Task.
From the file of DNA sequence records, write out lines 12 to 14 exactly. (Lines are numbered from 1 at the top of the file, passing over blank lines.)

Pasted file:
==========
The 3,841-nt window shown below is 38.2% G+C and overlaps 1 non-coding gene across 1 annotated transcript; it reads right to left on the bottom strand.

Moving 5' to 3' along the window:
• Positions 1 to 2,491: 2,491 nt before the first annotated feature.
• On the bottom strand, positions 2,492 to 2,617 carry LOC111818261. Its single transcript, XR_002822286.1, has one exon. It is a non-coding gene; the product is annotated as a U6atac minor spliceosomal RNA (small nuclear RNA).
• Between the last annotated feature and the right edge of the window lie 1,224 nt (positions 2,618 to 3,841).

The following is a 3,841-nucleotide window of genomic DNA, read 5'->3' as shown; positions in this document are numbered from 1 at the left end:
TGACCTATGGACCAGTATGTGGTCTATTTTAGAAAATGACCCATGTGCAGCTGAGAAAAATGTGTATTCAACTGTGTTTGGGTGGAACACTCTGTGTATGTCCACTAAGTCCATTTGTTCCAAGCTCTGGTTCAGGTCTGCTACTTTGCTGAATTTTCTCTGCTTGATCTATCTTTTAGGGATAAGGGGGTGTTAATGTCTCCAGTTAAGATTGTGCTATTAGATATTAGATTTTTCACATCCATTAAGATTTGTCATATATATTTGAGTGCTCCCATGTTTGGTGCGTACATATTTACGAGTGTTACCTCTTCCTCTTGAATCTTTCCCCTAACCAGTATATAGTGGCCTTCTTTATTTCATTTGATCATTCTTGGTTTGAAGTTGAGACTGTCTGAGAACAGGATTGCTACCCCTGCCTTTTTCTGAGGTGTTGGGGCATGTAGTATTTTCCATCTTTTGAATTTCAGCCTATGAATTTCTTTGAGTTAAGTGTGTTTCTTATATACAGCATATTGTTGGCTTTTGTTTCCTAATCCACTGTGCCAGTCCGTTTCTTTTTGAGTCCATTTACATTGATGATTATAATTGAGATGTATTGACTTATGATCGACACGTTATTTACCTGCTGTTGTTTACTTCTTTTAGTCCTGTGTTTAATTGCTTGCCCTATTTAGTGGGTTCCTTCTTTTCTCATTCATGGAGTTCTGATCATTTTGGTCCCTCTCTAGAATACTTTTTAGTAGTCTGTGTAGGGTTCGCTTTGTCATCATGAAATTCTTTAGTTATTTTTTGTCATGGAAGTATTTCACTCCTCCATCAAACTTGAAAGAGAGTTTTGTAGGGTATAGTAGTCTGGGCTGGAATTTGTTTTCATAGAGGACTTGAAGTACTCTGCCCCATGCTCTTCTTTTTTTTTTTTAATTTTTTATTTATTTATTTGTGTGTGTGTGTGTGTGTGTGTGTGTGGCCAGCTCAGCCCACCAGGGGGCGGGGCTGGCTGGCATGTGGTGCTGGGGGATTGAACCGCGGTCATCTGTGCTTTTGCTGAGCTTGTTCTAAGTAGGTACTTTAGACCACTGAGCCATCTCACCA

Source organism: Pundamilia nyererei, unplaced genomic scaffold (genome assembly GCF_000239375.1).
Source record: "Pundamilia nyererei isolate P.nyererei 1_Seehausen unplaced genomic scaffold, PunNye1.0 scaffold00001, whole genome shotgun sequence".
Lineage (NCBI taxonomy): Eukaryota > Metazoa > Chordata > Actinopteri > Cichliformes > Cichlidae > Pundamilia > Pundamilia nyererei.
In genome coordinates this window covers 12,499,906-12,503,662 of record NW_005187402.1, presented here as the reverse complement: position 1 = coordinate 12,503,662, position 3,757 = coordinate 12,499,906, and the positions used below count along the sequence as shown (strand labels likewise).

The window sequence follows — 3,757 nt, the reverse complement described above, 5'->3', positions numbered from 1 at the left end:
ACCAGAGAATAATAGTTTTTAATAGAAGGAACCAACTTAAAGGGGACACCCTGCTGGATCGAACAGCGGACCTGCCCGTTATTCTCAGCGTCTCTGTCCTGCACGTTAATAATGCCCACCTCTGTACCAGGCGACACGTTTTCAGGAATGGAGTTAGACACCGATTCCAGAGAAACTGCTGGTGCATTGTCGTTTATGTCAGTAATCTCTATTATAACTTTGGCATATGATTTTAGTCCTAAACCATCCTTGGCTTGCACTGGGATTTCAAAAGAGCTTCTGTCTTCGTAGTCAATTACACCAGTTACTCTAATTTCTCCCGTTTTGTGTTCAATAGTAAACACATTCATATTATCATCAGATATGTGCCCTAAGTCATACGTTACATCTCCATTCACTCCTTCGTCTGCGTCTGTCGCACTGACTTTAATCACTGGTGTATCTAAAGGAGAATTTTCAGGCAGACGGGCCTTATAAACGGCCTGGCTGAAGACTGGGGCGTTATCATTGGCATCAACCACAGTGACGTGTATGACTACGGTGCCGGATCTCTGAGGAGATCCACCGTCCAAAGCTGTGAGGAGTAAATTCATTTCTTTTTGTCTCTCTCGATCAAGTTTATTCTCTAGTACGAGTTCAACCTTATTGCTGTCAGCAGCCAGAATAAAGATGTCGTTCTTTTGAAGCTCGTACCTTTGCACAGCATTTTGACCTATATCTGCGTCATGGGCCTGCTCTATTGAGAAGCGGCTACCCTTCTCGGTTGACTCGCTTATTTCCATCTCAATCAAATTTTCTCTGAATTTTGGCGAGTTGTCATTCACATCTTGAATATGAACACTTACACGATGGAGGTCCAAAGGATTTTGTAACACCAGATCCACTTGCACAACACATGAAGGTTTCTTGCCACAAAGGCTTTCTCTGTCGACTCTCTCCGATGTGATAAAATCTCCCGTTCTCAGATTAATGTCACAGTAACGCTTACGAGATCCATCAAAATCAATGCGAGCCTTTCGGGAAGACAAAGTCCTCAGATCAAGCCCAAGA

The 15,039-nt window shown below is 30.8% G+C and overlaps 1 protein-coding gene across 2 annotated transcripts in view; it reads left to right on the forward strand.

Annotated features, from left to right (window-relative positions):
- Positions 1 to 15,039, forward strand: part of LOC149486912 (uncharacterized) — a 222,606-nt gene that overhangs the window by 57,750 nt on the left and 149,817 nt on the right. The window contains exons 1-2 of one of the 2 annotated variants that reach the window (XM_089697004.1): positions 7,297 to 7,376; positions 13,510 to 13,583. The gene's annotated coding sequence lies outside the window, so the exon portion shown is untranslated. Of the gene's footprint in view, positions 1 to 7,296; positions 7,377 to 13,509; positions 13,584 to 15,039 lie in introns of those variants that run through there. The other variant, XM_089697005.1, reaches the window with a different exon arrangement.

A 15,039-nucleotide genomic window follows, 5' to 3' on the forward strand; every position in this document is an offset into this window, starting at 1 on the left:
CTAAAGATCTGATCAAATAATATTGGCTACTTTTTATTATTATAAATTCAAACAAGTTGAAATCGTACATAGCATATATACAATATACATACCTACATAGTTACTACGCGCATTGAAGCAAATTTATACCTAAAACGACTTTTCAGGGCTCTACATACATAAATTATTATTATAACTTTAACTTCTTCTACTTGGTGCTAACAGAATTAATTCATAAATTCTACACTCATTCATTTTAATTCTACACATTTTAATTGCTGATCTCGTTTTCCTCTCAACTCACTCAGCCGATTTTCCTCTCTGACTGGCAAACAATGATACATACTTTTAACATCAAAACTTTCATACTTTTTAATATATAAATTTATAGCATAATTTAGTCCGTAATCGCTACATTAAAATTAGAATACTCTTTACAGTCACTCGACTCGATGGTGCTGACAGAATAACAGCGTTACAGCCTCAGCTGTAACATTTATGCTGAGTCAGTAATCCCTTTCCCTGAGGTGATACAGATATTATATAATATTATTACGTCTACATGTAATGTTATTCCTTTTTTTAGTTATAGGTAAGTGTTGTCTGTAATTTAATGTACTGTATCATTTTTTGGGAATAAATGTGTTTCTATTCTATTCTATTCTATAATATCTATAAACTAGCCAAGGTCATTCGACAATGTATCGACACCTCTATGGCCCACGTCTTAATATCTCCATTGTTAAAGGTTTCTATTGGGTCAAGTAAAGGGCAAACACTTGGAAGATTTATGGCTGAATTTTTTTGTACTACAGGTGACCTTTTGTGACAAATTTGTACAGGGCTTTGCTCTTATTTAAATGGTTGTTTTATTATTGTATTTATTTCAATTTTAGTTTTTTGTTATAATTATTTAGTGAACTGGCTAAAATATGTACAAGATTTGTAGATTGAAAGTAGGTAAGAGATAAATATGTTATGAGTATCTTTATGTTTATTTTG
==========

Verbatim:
The window sequence follows — 3,757 nt, the reverse complement described above, 5'->3', positions numbered from 1 at the left end:
ACCAGAGAATAATAGTTTTTAATAGAAGGAACCAACTTAAAGGGGACACCCTGCTGGATCGAACAGCGGACCTGCCCGTTATTCTCAGCGTCTCTGTCCTGCACGTTAATAATGCCCACCTCTGTACCAGGCGACACGTTTTCAGGAATGGAGTTAGACACCGATTCCAGAGAAACTGCTGGTGCATTGTCGTTTATGTCAGTAATCTCTATTATAACTTTGGCATATGATTTTAGTCCTAAACCATCCTTGGCTTGCACTGGGATTTCAAAAGAGCTTCTGTCTTCGTAGTCAATTACACCAGTTACTCTAATTTCTCCCGTTTTGTGTTCAATAGTAAACACATTCATATTATCATCAGATATGTGCCCTAAGTCATACGTTACATCTCCATTCACTCCTTCGTCTGCGTCTGTCGCACTGACTTTAATCACTGGTGTATCTAAAGGAGAATTTTCAGGCAGACGGGCCTTATAAACGGCCTGGCTGAAGACTGGGGCGTTATCATTGGCATCAACCACAGTGACGTGTATGACTACGGTGCCGGATCTCTGAGGAGATCCACCGTCCAAAGCTGTGAGGAGTAAATTCATTTCTTTTTGTCTCTCTCGATCAAGTTTATTCTCTAGTACGAGTTCAACCTTATTGCTGTCAGCAGCCAGAATAAAGATGTCGTTCTTTTGAAGCTCGTACCTTTGCACAGCATTTTGACCTATATCTGCGTCATGGGCCTGCTCTATTGAGAAGCGGCTACCCTTCTCGGTTGACTCGCTTATTTCCATCTCAATCAAATTTTCTCTGAATTTTGGCGAGTTGTCATTCACATCTTGAATATGAACACTTACACGATGGAGGTCCAAAGGATTTTGTAACACCAGATCCACTTGCACAACACATGAAGGTTTCTTGCCACAAAGGCTTTCTCTGTCGACTCTCTCCGATGTGATAAAATCTCCCGTTCTCAGATTAATGTCACAGTAACGCTTACGAGATCCATCAAAATCAATGCGAGCCTTTCGGGAAGACAAAGTCCTCAGATCAAGCCCAAGA

The 15,039-nt window shown below is 30.8% G+C and overlaps 1 protein-coding gene across 2 annotated transcripts in view; it reads left to right on the forward strand.